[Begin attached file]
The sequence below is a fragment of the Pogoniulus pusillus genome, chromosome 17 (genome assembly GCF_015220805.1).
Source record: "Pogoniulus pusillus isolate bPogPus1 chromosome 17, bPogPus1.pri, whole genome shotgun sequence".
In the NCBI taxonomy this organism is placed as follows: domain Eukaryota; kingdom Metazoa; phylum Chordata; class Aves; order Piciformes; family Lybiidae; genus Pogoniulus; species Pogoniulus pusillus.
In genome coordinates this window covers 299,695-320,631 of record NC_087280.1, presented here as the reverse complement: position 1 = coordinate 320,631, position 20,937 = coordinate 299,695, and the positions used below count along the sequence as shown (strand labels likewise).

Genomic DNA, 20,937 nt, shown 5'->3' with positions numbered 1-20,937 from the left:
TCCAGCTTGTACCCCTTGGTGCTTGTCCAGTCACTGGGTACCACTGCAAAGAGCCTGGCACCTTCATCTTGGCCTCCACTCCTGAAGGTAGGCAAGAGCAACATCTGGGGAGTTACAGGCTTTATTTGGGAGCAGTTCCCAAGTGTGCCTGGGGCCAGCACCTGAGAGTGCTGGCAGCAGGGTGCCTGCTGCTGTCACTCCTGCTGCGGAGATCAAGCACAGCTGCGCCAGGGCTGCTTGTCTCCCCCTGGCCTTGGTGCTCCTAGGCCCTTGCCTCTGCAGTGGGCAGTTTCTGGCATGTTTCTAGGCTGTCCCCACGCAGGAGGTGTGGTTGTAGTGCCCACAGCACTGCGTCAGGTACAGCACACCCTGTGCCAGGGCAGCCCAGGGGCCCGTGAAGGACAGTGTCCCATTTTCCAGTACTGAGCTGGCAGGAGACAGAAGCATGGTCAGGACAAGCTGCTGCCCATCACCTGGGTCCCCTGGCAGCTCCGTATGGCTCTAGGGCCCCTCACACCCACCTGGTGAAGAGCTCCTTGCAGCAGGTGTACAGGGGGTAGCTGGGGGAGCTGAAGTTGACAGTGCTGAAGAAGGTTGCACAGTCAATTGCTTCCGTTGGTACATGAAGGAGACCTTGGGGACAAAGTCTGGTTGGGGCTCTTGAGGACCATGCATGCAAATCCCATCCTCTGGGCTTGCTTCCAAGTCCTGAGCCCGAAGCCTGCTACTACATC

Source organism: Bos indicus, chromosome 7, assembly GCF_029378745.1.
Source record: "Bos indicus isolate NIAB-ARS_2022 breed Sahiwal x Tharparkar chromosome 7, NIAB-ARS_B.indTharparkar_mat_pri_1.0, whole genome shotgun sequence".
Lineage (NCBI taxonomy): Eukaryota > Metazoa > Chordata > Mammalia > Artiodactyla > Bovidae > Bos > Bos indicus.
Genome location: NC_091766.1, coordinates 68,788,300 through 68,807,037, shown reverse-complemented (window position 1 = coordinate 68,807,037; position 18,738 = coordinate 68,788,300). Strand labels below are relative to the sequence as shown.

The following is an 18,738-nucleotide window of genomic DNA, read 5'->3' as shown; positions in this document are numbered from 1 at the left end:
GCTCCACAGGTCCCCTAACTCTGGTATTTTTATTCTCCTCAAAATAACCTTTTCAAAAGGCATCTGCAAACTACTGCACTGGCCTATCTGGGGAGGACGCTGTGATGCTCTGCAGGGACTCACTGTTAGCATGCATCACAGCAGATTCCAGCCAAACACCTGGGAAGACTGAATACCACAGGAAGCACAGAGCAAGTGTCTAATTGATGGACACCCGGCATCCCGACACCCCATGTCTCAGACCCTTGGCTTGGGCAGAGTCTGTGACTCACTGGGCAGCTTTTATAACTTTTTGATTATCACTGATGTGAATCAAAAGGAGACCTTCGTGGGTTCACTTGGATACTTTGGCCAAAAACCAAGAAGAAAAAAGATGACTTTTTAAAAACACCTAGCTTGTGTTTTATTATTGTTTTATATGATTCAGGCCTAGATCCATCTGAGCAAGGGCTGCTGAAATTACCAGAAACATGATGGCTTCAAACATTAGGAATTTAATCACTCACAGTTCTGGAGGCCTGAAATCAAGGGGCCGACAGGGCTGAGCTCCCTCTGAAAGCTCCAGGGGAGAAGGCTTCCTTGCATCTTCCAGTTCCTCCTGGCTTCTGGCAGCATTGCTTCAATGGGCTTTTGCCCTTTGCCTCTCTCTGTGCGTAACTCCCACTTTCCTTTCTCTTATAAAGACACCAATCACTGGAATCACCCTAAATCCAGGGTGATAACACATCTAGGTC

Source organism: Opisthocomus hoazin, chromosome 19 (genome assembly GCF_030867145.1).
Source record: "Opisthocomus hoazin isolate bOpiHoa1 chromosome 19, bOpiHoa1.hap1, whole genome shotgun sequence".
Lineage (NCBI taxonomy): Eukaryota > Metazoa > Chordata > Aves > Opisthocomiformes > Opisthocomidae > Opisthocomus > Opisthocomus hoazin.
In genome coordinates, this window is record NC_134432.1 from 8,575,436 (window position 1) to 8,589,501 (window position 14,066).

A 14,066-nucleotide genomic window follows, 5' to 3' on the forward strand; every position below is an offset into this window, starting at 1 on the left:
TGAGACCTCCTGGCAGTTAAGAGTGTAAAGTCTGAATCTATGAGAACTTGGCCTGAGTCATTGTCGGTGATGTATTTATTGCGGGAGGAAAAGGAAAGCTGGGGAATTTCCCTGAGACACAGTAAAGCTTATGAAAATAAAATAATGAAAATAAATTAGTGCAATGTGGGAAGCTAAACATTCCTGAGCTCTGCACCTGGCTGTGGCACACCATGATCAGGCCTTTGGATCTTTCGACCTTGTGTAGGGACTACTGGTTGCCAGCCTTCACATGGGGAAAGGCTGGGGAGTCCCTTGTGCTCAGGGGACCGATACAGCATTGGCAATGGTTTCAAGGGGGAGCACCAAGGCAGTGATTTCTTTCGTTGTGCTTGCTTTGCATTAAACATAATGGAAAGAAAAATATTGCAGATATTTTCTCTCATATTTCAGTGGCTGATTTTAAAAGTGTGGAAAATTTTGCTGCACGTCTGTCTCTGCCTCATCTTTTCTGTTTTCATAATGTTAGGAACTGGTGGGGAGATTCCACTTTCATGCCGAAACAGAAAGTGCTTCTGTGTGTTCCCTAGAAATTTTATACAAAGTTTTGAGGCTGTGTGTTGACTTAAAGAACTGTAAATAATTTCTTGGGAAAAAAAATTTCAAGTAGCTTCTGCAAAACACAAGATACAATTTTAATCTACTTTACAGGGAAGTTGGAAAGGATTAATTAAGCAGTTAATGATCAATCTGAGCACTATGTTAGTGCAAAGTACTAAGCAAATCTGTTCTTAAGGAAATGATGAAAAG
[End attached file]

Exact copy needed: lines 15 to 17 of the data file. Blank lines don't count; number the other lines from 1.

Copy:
Lineage (NCBI taxonomy): Eukaryota > Metazoa > Chordata > Aves > Opisthocomiformes > Opisthocomidae > Opisthocomus > Opisthocomus hoazin.
In genome coordinates, this window is record NC_134432.1 from 8,575,436 (window position 1) to 8,589,501 (window position 14,066).

A 14,066-nucleotide genomic window follows, 5' to 3' on the forward strand; every position below is an offset into this window, starting at 1 on the left: